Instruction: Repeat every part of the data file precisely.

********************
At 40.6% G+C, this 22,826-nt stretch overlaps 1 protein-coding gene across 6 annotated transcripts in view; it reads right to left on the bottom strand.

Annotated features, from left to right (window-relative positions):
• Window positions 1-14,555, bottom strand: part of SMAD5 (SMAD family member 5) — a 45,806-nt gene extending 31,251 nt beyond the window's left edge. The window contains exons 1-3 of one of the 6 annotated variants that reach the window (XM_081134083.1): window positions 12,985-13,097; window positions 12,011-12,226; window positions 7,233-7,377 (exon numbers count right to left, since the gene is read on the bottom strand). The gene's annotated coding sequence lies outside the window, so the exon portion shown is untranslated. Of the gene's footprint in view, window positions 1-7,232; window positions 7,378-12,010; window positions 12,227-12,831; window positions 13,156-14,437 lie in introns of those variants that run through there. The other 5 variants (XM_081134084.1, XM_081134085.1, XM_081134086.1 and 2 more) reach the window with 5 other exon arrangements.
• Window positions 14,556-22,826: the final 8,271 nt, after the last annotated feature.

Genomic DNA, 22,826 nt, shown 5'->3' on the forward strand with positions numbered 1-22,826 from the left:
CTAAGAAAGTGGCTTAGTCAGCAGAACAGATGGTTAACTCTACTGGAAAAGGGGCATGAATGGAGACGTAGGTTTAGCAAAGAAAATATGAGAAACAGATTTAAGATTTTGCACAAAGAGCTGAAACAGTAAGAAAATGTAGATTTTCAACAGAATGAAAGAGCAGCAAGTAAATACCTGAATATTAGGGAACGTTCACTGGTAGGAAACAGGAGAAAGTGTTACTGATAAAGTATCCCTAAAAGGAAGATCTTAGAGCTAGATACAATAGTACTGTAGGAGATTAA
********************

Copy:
At 40.6% G+C, this 22,826-nt stretch overlaps 1 protein-coding gene across 6 annotated transcripts in view; it reads right to left on the bottom strand.

Annotated features, from left to right (window-relative positions):
• Window positions 1-14,555, bottom strand: part of SMAD5 (SMAD family member 5) — a 45,806-nt gene extending 31,251 nt beyond the window's left edge. The window contains exons 1-3 of one of the 6 annotated variants that reach the window (XM_081134083.1): window positions 12,985-13,097; window positions 12,011-12,226; window positions 7,233-7,377 (exon numbers count right to left, since the gene is read on the bottom strand). The gene's annotated coding sequence lies outside the window, so the exon portion shown is untranslated. Of the gene's footprint in view, window positions 1-7,232; window positions 7,378-12,010; window positions 12,227-12,831; window positions 13,156-14,437 lie in introns of those variants that run through there. The other 5 variants (XM_081134084.1, XM_081134085.1, XM_081134086.1 and 2 more) reach the window with 5 other exon arrangements.
• Window positions 14,556-22,826: the final 8,271 nt, after the last annotated feature.

Genomic DNA, 22,826 nt, shown 5'->3' on the forward strand with positions numbered 1-22,826 from the left:
CTAAGAAAGTGGCTTAGTCAGCAGAACAGATGGTTAACTCTACTGGAAAAGGGGCATGAATGGAGACGTAGGTTTAGCAAAGAAAATATGAGAAACAGATTTAAGATTTTGCACAAAGAGCTGAAACAGTAAGAAAATGTAGATTTTCAACAGAATGAAAGAGCAGCAAGTAAATACCTGAATATTAGGGAACGTTCACTGGTAGGAAACAGGAGAAAGTGTTACTGATAAAGTATCCCTAAAAGGAAGATCTTAGAGCTAGATACAATAGTACTGTAGGAGATTAA